Plenty of content creators have had to change their show in response to the COVID-19 pandemic, but The No Sports Report is pivoting its podcast now that the world of sports is beginning to step back towards normalcy. The Treefort Media-iHeartPodcast Network podcast has renamed itself as The Sports Bubble with host Jensen Karp, most recently part of the morning show at modern rock KROQ-FM Los Angeles (106.7), remaining at the helm.
“Now that sports are coming back, we are going to look at it as an experiment – are people scared, who is testing positive, talking to the athletes and professionals directly,” said Karp. “We want to make sure that we change with everything that’s going on in the landscape.”
During a presentation to advertisers on Thursday announcing the changes, Karp said The Sports Bubble will feature several Major League Baseball and NBA players in the coming weeks to discuss how the game has changed and whether they even want to be at work while the risk of contracting the virus remains high. “Orlando is a mess and that’s where a lot of these sports teams are going to be playing so I question if any of these seasons are going to happen – I don’t think it will,” said Karp. “Our show is going to evolve every single day with those things.”
The Sports Bubble will publish three days a week, but Karp said the goal is to make it a daily podcast. He pointed out that during the recent protests, the podcast released several special episodes responding to events of the day. “We look to sports for normalcy,” he said. “Everyone who is talking about COVID and talking about going into regular life, is still looking at sports.”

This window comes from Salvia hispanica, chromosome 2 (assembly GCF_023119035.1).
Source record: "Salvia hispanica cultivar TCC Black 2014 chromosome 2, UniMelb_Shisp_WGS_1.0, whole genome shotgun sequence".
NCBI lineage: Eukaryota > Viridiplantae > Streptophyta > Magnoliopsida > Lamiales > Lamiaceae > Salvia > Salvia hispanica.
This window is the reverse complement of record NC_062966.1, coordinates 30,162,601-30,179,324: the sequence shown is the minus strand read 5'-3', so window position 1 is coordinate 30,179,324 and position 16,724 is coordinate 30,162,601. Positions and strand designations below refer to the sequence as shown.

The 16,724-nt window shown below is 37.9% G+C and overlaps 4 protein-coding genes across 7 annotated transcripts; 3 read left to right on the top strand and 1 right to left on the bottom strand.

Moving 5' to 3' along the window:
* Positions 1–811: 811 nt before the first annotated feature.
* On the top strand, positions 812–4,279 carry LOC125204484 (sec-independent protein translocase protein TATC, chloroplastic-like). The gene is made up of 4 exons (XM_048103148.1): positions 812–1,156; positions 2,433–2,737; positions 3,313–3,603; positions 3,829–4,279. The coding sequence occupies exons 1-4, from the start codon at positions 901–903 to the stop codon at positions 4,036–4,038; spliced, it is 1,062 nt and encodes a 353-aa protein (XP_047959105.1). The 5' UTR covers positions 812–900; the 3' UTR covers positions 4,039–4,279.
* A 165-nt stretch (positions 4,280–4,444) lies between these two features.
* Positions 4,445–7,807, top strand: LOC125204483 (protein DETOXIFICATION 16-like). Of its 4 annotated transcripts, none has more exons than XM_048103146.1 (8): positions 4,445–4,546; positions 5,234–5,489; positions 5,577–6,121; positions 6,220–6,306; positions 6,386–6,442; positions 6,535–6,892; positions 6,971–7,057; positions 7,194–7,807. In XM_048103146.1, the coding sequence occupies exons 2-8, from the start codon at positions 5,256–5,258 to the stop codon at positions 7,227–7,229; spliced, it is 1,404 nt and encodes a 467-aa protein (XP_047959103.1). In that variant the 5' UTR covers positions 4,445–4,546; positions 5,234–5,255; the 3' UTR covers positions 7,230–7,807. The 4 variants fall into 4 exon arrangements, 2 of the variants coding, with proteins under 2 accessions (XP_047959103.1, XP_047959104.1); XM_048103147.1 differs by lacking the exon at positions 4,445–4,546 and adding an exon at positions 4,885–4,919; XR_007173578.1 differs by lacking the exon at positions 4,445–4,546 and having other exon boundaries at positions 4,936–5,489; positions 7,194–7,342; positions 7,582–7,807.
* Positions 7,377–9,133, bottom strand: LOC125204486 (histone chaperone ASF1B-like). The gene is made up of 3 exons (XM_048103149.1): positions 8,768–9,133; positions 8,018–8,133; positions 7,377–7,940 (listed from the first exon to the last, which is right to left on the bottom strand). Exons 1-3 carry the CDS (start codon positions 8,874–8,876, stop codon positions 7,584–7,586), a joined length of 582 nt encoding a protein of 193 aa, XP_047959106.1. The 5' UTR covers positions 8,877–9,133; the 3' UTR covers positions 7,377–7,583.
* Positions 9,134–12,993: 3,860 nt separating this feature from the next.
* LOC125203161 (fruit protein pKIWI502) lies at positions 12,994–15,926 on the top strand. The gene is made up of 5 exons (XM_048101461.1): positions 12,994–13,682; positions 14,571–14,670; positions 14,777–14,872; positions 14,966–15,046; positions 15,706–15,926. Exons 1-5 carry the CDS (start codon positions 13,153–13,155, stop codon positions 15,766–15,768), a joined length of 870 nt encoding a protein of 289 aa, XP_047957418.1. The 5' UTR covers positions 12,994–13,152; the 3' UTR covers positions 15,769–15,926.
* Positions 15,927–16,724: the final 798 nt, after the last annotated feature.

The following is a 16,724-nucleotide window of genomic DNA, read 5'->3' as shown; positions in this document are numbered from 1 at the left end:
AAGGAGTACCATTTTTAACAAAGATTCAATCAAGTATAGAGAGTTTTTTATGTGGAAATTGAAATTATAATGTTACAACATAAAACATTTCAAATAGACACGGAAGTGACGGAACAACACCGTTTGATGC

The No Sport Report was born after the sudden dismissal of the entire morning show at KROQ, including Karp, who served as a comedy writer for the show. “I got a bunch of job offers,” recalls Karp, who said he was “lucky” to have lost his job before the waves of layoffs from the COVID-19 outbreak swept the country. The offer that caught his attention was the one from Treefort Media that looked to create a show that took the quarantine as a jumping off point for a sports show that featured conversations with athletes about what they are doing with their time off the field. It came during the week in March when the NBA season went on hiatus, following the cancellation of the NCAA March Madness tournament and news that actor Tom Hanks had contracted the coronavirus. “That hit home, and we knew as Americans that it had infiltrated our pastimes,” he said.
Karp may have been part of a morning crew at an alt-rock station at the start of the year but he broke into the entertainment world at the age of 19 when Interscope Records signed him to a million-dollar record contract as rapper “Hot Karl,” drawing comparisons to Vanilla Ice. That led to his memoir, “Kanye Owes Me $300.” His work later as a comedian has led him to the world of sports. He was part of the writing team for the ESPY Awards and the “NFL on Fox” show as well as a Sacha Baron Cohen film. But Karp says writing is the thread that ties all his various projects together. “In the third or fourth grade I told people I wanted to be a writer and that is still at the epicenter,” he said.
Karp isn’t new to podcasting ether. He previously co-hosted the Get Up On This podcast for the Earwolf Podcast Network.